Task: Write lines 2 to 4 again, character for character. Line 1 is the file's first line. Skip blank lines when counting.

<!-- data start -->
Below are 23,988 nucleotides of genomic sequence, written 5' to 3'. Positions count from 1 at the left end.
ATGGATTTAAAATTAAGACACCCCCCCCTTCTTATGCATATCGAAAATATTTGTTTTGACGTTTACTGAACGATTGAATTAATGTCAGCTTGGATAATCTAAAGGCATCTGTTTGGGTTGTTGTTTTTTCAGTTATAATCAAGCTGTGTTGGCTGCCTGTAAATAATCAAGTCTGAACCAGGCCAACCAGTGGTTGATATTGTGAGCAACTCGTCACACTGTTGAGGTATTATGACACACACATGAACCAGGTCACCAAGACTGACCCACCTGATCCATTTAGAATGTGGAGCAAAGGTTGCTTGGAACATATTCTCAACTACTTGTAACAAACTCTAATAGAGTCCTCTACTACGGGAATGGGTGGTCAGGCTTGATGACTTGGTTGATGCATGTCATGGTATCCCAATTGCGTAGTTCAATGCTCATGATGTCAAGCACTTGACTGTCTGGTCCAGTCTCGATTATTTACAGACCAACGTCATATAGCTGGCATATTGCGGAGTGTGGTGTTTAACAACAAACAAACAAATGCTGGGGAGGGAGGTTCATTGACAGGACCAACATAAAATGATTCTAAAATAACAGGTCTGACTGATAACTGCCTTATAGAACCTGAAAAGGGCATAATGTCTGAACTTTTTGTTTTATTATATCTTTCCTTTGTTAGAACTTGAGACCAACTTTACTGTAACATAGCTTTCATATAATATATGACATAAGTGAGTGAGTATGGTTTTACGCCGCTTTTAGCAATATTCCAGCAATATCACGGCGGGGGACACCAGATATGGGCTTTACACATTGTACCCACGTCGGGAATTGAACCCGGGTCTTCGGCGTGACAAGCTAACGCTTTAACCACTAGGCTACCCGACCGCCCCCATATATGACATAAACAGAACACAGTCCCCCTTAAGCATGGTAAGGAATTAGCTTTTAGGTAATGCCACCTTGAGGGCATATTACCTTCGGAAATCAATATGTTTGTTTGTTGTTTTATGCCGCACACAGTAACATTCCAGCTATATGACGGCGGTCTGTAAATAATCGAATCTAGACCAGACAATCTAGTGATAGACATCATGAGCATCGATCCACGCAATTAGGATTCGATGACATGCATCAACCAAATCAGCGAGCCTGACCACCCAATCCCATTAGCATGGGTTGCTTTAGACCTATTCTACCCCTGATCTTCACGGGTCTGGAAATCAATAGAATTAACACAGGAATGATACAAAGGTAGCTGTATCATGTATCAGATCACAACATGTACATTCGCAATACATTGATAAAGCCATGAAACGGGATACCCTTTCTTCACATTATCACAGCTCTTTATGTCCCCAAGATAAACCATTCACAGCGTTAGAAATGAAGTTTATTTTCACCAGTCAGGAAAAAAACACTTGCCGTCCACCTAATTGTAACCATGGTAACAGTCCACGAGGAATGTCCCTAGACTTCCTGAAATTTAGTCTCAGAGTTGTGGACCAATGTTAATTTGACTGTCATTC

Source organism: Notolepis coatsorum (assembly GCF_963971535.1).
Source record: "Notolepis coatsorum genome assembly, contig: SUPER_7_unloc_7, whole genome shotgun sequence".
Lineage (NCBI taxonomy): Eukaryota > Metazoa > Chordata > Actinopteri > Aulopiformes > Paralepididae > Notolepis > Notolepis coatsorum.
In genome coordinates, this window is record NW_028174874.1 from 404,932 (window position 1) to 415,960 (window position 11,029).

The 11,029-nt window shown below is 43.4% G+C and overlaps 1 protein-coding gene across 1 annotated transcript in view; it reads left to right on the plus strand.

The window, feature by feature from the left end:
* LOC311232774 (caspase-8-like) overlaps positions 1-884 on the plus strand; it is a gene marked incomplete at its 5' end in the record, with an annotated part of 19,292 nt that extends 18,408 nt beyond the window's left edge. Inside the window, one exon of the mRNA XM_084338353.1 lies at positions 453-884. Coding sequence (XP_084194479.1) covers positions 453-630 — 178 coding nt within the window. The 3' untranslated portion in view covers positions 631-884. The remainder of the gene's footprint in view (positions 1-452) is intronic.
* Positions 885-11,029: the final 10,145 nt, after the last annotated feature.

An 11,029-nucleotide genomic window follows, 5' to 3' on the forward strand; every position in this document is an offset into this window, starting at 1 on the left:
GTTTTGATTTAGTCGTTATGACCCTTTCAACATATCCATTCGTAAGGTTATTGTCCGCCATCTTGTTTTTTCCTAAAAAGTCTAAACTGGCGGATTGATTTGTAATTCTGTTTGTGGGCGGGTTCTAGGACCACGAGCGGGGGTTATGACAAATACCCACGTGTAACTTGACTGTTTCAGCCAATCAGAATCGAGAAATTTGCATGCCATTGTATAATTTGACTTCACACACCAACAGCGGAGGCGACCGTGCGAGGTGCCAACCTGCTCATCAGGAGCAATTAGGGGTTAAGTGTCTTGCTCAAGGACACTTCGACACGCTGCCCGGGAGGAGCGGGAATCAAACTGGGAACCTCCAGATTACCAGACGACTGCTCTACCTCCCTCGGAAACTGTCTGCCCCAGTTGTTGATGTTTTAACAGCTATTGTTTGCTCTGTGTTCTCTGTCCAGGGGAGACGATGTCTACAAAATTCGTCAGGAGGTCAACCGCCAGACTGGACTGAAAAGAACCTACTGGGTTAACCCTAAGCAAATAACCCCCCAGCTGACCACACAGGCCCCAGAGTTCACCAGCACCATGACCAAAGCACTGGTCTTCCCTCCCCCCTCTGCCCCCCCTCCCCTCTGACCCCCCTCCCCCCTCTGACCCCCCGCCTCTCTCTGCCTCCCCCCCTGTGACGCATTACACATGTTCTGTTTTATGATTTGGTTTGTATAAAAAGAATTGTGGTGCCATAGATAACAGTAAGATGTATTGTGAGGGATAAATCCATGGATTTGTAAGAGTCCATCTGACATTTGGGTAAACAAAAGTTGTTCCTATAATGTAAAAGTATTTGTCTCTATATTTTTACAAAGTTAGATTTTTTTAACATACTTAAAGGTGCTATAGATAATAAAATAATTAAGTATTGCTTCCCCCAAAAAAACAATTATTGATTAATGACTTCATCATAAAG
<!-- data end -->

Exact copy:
ATGGATTTAAAATTAAGACACCCCCCCCTTCTTATGCATATCGAAAATATTTGTTTTGACGTTTACTGAACGATTGAATTAATGTCAGCTTGGATAATCTAAAGGCATCTGTTTGGGTTGTTGTTTTTTCAGTTATAATCAAGCTGTGTTGGCTGCCTGTAAATAATCAAGTCTGAACCAGGCCAACCAGTGGTTGATATTGTGAGCAACTCGTCACACTGTTGAGGTATTATGACACACACATGAACCAGGTCACCAAGACTGACCCACCTGATCCATTTAGAATGTGGAGCAAAGGTTGCTTGGAACATATTCTCAACTACTTGTAACAAACTCTAATAGAGTCCTCTACTACGGGAATGGGTGGTCAGGCTTGATGACTTGGTTGATGCATGTCATGGTATCCCAATTGCGTAGTTCAATGCTCATGATGTCAAGCACTTGACTGTCTGGTCCAGTCTCGATTATTTACAGACCAACGTCATATAGCTGGCATATTGCGGAGTGTGGTGTTTAACAACAAACAAACAAATGCTGGGGAGGGAGGTTCATTGACAGGACCAACATAAAATGATTCTAAAATAACAGGTCTGACTGATAACTGCCTTATAGAACCTGAAAAGGGCATAATGTCTGAACTTTTTGTTTTATTATATCTTTCCTTTGTTAGAACTTGAGACCAACTTTACTGTAACATAGCTTTCATATAATATATGACATAAGTGAGTGAGTATGGTTTTACGCCGCTTTTAGCAATATTCCAGCAATATCACGGCGGGGGACACCAGATATGGGCTTTACACATTGTACCCACGTCGGGAATTGAACCCGGGTCTTCGGCGTGACAAGCTAACGCTTTAACCACTAGGCTACCCGACCGCCCCCATATATGACATAAACAGAACACAGTCCCCCTTAAGCATGGTAAGGAATTAGCTTTTAGGTAATGCCACCTTGAGGGCATATTACCTTCGGAAATCAATATGTTTGTTTGTTGTTTTATGCCGCACACAGTAACATTCCAGCTATATGACGGCGGTCTGTAAATAATCGAATCTAGACCAGACAATCTAGTGATAGACATCATGAGCATCGATCCACGCAATTAGGATTCGATGACATGCATCAACCAAATCAGCGAGCCTGACCACCCAATCCCATTAGCATGGGTTGCTTTAGACCTATTCTACCCCTGATCTTCACGGGTCTGGAAATCAATAGAATTAACACAGGAATGATACAAAGGTAGCTGTATCATGTATCAGATCACAACATGTACATTCGCAATACATTGATAAAGCCATGAAACGGGATACCCTTTCTTCACATTATCACAGCTCTTTATGTCCCCAAGATAAACCATTCACAGCGTTAGAAATGAAGTTTATTTTCACCAGTCAGGAAAAAAACACTTGCCGTCCACCTAATTGTAACCATGGTAACAGTCCACGAGGAATGTCCCTAGACTTCCTGAAATTTAGTCTCAGAGTTGTGGACCAATGTTAATTTGACTGTCATTC

Source organism: Notolepis coatsorum (assembly GCF_963971535.1).
Source record: "Notolepis coatsorum genome assembly, contig: SUPER_7_unloc_7, whole genome shotgun sequence".